Oct 8, 2019

Medicaid programs willing to boot out drug pricing middlemen

Pharmacy benefits are changing in many state Medicaid programs. Photo: Scott Olson/Getty Images

Michigan's Medicaid program is proposing to fire the pharmacy benefit managers that handle its prescription drug claims and negotiate prices. The state would manage drug coverage itself, starting Dec. 1.

The big picture: More state Medicaid agencies have determined that outsourcing all negotiations and operations of prescription drugs to PBMs has not produced the dramatic savings they were promised.

Details: Michigan officials said in a bulletin the state could extract bigger rebates from pharmaceutical companies and cut administrative costs if the state handled all Medicaid medication benefits, instead of the current private contractors.

  • Michigan would use Magellan as its sole drug claims processor.
  • A spokesperson for the Michigan Department of Health and Human Services said the proposal would save $40 million, and officials "will be reviewing the feedback carefully to determine next steps."
  • CVS Health, OptumRx, MedImpact and a handful of other PBMs stand to lose business.

Between the lines: State governments, along with pharmacists, continue to lead the crusades against PBMs.

  • A recently signed California regulation will shift all Medicaid drug benefits away from PBMs by 2021, and West Virginia's Medicaid department fired its PBMs in 2017.

Go deeper

Drug rebate dollars continue to rise

Photo: Julia Rendleman/Getty Images for Eventive Marketing

If Express Scripts is any kind of bellwether for drug rebates — pricing discounts that drug manufacturers pay to pharmacy benefit managers so their drugs get put on the drug coverage lists — then those dollars continue to rise.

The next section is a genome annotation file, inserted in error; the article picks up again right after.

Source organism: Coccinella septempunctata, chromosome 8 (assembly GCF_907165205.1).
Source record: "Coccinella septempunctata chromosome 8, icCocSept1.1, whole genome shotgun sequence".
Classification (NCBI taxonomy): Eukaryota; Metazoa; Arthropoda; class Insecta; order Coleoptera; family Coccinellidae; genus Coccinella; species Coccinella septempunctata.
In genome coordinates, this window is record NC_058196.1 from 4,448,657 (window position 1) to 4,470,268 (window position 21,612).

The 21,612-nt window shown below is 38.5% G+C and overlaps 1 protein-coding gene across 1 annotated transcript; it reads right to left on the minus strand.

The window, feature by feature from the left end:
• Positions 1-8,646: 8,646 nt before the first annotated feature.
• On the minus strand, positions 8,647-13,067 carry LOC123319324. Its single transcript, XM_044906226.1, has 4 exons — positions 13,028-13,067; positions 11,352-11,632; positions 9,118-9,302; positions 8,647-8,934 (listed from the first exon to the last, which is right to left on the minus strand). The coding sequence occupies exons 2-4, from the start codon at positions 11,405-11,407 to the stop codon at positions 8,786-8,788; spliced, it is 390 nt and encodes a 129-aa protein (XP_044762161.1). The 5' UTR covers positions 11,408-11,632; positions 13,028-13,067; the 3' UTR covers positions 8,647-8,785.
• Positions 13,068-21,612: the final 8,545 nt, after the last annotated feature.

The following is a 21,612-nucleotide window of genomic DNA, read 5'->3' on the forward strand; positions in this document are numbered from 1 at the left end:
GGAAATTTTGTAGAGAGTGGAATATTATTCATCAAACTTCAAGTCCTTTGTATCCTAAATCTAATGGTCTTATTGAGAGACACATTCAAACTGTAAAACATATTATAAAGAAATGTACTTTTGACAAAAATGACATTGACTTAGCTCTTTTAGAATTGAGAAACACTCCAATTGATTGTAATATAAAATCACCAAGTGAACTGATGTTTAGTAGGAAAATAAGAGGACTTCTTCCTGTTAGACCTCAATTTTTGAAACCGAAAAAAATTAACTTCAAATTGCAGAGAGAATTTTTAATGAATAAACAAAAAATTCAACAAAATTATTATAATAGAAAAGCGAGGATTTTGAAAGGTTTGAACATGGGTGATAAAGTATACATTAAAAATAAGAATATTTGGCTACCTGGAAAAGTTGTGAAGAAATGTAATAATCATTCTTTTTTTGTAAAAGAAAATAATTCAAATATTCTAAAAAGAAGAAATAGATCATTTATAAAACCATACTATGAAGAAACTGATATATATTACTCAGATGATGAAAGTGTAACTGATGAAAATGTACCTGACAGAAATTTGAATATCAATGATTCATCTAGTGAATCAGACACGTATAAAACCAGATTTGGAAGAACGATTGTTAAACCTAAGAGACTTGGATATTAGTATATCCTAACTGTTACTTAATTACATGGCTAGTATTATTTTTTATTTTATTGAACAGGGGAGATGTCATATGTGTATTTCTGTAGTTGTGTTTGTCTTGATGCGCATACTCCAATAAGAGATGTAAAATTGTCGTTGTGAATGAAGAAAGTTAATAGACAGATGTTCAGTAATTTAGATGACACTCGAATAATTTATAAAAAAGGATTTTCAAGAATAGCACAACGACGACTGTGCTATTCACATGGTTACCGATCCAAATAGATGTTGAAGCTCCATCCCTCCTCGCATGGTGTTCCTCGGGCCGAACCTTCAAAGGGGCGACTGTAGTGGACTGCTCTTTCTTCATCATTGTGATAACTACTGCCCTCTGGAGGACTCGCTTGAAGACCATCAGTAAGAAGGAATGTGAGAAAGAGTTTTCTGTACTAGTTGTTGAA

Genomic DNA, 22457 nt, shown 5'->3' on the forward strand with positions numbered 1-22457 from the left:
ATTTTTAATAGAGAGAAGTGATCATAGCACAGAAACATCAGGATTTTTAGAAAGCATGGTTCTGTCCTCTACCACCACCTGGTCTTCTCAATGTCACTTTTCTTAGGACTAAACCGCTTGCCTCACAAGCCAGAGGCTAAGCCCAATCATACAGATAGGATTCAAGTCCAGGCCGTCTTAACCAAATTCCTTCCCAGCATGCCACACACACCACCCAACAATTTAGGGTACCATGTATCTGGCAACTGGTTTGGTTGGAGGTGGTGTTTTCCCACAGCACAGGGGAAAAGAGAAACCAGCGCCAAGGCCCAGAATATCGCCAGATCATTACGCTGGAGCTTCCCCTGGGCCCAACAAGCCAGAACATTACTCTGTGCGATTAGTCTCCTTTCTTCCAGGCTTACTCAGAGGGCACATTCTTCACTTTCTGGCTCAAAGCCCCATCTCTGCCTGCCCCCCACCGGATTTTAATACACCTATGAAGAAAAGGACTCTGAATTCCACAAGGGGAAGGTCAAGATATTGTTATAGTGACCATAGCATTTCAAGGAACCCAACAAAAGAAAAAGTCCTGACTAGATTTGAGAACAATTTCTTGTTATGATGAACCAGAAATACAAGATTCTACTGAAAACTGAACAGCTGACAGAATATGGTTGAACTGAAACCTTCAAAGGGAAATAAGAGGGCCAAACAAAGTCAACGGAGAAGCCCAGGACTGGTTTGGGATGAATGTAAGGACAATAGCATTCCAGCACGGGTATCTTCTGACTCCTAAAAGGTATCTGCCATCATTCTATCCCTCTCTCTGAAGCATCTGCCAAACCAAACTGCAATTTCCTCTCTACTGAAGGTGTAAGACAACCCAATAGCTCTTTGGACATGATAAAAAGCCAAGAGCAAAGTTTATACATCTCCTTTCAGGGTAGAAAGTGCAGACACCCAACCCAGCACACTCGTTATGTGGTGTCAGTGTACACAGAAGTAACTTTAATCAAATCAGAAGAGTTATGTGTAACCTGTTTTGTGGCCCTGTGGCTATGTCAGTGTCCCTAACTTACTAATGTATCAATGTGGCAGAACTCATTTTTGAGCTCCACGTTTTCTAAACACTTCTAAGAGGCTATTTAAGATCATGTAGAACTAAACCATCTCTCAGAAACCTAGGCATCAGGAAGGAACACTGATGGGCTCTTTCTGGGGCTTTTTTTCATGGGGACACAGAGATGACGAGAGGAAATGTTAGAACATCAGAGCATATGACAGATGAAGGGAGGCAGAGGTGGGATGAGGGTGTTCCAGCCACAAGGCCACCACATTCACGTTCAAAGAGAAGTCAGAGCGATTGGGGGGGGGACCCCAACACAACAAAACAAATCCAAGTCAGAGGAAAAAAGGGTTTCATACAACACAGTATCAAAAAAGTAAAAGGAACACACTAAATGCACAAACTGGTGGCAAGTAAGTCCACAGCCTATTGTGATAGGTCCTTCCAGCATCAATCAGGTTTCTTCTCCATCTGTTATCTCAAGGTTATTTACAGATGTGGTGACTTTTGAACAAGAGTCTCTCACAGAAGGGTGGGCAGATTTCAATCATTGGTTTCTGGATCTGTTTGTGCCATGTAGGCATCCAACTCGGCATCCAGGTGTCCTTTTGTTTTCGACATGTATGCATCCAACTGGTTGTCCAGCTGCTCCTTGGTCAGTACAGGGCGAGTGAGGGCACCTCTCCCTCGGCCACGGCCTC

By the numbers: Cigna, which bought Express Scripts last year, said it is owed almost $4 billion in rebates from pharmaceutical companies as of Sept. 30, according to new investor documents. That's up almost $600 million since the start of this year.

Go deeperArrowNov 1, 2019

New drugs are launching with ever-higher prices

Illustration: Eniola Odetunde/Axios

The average launch prices for new brand-name drugs have skyrocketed over the past decade, according to an analysis from drug research firm 46brooklyn.

Why it matters: The U.S. prescription drug market increasingly has thrived on high initial price tags and subsequent increases. That has resulted in higher premiums and out-of-pocket costs for new drugs, as well as more expensive generics.

Go deeperArrowOct 16, 2019

Pete Buttigieg joins 2020 Democrats' leftward march on drug prices

Mayor Pete Buttigieg. Scott Olson/Getty Images

Pete Buttigieg released Tuesday his plan to reduce prescription drug prices, which includes many of the liberal proposals that have become the new Democratic normal.

Between the lines: This plan puts Buttigieg somewhere in the leftward middle of the top-tier candidates on drug prices. The field — and the party as a whole — is much more aggressive on the subject than Democrats have been in the past.

Go deeperArrowOct 8, 2019